There remain, however, serious dangers ahead. It will be difficult forging a settlement in Afghanistan that is acceptable both to the victorious Afghan factions, and to regional powers such as Pakistan, Washington, and Moscow, which has strong ties to President Burhanuddin Rabbani. A decision to expand NATO next year to incorporate the Baltic states is likely to raise hackles in parts of the Russian elite, no matter what Putin may think.
Most importantly, the Bush administration, though united behind the military effort against Bin Laden and Al-Qaeda, still appears divided between those officials who favor a multilateral approach to U.S. foreign policy and those who want the U.S. to act on its own if doing so would more effectively advance American interests. Last week, for example, the U.S. refused to attend a meeting in New York on the Comprehensive Test-Ban Treaty, which it has signed but not yet ratified. On the same day last month Secretary of State Colin Powell boasted to the international media about Washington's success at assembling a broad international alliance against terror, Secretary of Defense Rumsfeld told the Pentagon press corps that the U.S. was forging not "a coalition," but "many coalitions," which are directed toward purposes decided by the United States. In this regard, a unilateral U.S. expansion of the war again terrorism to include Iraq, a country with close commercial ties with Russia, would shatter Washington's current partnership with Moscow and rapidly return relations to the deep freeze.
Donald Jensen is an Associate Director of Broadcasting for RFE/RL and is a former foreign service officer, who served in the Political Internal Section of the U.S. Embassy in Moscow.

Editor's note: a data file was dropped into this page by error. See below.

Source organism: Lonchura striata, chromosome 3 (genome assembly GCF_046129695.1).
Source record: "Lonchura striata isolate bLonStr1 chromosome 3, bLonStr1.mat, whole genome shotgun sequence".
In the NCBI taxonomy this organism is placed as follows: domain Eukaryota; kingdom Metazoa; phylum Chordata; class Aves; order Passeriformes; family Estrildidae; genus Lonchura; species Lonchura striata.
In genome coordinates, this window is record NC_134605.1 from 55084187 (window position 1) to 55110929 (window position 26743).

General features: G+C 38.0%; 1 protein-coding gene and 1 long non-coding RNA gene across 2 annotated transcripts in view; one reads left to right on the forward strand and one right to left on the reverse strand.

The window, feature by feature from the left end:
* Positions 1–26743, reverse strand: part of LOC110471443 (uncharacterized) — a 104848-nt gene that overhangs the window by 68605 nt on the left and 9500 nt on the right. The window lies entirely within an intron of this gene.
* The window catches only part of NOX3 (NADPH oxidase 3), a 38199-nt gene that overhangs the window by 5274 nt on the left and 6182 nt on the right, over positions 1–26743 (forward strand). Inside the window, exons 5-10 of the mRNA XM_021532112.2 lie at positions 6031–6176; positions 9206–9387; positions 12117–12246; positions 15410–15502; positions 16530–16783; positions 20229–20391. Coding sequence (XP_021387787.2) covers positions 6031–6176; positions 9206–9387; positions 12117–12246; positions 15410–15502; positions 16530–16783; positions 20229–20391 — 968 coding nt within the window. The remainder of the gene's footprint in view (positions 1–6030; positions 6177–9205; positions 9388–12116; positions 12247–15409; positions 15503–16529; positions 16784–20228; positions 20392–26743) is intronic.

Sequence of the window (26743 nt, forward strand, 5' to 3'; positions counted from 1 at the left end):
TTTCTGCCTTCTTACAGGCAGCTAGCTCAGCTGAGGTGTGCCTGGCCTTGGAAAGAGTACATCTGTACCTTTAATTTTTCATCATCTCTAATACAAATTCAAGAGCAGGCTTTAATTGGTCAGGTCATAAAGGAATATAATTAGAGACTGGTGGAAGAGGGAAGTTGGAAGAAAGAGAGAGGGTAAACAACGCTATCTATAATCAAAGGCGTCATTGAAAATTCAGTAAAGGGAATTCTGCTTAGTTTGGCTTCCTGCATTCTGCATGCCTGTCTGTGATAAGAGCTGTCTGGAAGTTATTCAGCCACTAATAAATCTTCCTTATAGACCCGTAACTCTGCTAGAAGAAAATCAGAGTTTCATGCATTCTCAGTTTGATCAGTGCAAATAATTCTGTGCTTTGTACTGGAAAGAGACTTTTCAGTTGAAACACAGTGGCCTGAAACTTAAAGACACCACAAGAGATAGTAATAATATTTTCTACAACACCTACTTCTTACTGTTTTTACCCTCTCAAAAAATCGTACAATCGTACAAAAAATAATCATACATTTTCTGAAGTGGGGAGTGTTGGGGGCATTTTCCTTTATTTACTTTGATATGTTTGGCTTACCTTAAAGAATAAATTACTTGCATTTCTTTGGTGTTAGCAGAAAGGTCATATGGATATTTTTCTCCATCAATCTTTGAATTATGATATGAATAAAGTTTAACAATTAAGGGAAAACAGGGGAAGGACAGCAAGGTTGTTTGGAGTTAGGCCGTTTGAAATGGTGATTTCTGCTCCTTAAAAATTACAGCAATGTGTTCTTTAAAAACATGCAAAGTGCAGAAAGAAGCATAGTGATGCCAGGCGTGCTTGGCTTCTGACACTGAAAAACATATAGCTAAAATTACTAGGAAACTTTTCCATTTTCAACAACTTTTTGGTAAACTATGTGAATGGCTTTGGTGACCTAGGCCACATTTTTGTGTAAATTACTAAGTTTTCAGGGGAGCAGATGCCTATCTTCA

A TAXONOMY OF THE PUTINISTAS.
Two Moscow-based publications carried detailed studies of the current composition of the Kremlin and government under President Putin. Writing in "Vremya MN" on 14 November, Olga Kryshtankovskaya, director of the Center for the Study of Elites at the Institute of Sociology, argues that the events of the 1980's and 1990's led to a period when membership in elites was opened up. The old elite lost control over both the central government and the channels for recruiting personnel for the upper echelons of power in Moscow. (This was much less the case in the regions, where, according to Kryshtankovskaya, almost 80 percent of regional leaders had a past history in the nomenklatura.) However, Kryshtankovskaya concludes that this open period of circulation of the elites has now ended. According to her research on the current elite, the share of the core elite made up of economists and lawyers has declined, while the percentage of military officers has risen, as has the number of business people. Another trend has been an increase in the number of people from the leader's home region. According to Kryshtankovskaya, Putin has advanced a higher percentage of people from his home city to positions of power -- 4.1 percent of the political elite -- than did former President Boris Yeltsin, who named people from his hometown of Sverdlovsk to 2.6 percent of key positions.